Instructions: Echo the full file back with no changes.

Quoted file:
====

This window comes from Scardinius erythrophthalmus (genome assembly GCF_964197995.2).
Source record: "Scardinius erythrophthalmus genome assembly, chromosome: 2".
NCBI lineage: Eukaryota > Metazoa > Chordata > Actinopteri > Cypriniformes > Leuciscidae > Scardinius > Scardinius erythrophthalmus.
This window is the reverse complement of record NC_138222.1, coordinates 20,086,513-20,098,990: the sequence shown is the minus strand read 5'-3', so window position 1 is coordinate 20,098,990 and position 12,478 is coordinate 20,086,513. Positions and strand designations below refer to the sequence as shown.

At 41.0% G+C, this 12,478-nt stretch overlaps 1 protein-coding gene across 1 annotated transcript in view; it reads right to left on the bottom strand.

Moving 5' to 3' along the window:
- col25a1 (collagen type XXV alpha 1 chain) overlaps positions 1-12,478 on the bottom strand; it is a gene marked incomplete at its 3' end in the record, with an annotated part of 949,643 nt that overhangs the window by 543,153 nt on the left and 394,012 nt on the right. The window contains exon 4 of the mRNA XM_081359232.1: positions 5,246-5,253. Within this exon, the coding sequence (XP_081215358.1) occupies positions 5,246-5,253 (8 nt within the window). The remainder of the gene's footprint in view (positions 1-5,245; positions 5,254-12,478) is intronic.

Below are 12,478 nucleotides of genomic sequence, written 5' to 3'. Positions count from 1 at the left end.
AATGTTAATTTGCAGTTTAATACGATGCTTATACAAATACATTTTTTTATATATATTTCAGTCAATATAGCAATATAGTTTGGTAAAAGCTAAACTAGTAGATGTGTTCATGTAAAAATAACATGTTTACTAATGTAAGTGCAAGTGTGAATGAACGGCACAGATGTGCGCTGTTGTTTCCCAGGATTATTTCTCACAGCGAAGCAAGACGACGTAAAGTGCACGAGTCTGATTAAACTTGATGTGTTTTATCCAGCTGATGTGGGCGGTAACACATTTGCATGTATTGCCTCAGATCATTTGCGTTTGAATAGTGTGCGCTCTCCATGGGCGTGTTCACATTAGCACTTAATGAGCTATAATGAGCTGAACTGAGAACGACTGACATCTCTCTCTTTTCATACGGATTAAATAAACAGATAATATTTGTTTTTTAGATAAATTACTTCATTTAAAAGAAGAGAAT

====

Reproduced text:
This window comes from Scardinius erythrophthalmus (genome assembly GCF_964197995.2).
Source record: "Scardinius erythrophthalmus genome assembly, chromosome: 2".
NCBI lineage: Eukaryota > Metazoa > Chordata > Actinopteri > Cypriniformes > Leuciscidae > Scardinius > Scardinius erythrophthalmus.
This window is the reverse complement of record NC_138222.1, coordinates 20,086,513-20,098,990: the sequence shown is the minus strand read 5'-3', so window position 1 is coordinate 20,098,990 and position 12,478 is coordinate 20,086,513. Positions and strand designations below refer to the sequence as shown.

At 41.0% G+C, this 12,478-nt stretch overlaps 1 protein-coding gene across 1 annotated transcript in view; it reads right to left on the bottom strand.

Moving 5' to 3' along the window:
- col25a1 (collagen type XXV alpha 1 chain) overlaps positions 1-12,478 on the bottom strand; it is a gene marked incomplete at its 3' end in the record, with an annotated part of 949,643 nt that overhangs the window by 543,153 nt on the left and 394,012 nt on the right. The window contains exon 4 of the mRNA XM_081359232.1: positions 5,246-5,253. Within this exon, the coding sequence (XP_081215358.1) occupies positions 5,246-5,253 (8 nt within the window). The remainder of the gene's footprint in view (positions 1-5,245; positions 5,254-12,478) is intronic.

Below are 12,478 nucleotides of genomic sequence, written 5' to 3'. Positions count from 1 at the left end.
AATGTTAATTTGCAGTTTAATACGATGCTTATACAAATACATTTTTTTATATATATTTCAGTCAATATAGCAATATAGTTTGGTAAAAGCTAAACTAGTAGATGTGTTCATGTAAAAATAACATGTTTACTAATGTAAGTGCAAGTGTGAATGAACGGCACAGATGTGCGCTGTTGTTTCCCAGGATTATTTCTCACAGCGAAGCAAGACGACGTAAAGTGCACGAGTCTGATTAAACTTGATGTGTTTTATCCAGCTGATGTGGGCGGTAACACATTTGCATGTATTGCCTCAGATCATTTGCGTTTGAATAGTGTGCGCTCTCCATGGGCGTGTTCACATTAGCACTTAATGAGCTATAATGAGCTGAACTGAGAACGACTGACATCTCTCTCTTTTCATACGGATTAAATAAACAGATAATATTTGTTTTTTAGATAAATTACTTCATTTAAAAGAAGAGAAT